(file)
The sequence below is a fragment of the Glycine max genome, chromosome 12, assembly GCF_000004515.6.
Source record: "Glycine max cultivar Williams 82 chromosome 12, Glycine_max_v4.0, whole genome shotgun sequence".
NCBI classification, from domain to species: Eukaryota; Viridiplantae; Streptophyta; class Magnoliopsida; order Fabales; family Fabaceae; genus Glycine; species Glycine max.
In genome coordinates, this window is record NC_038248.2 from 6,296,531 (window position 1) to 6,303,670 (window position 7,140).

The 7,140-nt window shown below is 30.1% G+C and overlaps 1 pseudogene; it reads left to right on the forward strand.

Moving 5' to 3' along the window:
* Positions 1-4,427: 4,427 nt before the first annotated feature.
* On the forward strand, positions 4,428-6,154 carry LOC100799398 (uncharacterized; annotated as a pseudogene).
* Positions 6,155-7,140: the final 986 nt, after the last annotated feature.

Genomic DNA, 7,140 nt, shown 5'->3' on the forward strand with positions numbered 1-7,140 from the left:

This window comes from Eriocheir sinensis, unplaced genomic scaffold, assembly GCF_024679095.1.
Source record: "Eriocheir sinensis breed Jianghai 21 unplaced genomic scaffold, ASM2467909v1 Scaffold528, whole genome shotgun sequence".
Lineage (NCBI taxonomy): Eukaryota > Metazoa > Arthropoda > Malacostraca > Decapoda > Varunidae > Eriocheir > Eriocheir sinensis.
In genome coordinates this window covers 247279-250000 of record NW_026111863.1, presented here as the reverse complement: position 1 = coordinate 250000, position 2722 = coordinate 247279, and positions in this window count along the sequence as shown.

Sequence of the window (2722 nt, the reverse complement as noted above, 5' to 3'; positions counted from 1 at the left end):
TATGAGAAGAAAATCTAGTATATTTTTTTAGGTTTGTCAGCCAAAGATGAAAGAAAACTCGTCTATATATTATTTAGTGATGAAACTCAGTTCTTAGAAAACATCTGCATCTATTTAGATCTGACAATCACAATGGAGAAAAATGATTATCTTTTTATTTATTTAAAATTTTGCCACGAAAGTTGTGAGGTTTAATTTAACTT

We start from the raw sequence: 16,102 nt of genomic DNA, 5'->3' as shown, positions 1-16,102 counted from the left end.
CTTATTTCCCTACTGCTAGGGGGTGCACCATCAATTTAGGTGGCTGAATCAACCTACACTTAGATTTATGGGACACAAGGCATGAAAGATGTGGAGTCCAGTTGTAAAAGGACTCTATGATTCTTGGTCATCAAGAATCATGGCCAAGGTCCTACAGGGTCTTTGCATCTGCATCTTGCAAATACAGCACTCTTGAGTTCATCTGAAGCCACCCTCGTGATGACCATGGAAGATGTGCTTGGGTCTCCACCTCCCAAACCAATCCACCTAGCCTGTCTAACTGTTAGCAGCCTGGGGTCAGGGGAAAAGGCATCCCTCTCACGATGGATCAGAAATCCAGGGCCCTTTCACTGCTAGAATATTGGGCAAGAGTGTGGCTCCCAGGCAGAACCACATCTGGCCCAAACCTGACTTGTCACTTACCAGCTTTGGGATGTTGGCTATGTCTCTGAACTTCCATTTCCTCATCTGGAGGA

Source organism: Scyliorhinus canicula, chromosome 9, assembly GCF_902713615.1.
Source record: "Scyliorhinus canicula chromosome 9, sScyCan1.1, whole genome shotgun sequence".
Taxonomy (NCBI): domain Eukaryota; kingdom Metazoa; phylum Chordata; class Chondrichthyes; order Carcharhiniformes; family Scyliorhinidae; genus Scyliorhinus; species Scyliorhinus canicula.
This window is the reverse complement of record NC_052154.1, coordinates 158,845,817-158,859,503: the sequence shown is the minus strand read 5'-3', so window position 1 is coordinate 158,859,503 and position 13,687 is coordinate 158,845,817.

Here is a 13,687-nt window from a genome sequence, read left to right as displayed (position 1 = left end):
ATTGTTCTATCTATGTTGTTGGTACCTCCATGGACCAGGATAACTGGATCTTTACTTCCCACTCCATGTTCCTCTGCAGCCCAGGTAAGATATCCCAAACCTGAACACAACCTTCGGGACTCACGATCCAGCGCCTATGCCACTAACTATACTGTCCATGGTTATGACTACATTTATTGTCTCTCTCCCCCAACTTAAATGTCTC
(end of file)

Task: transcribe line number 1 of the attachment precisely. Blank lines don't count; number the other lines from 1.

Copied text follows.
The sequence below is a fragment of the Glycine max genome, chromosome 12, assembly GCF_000004515.6.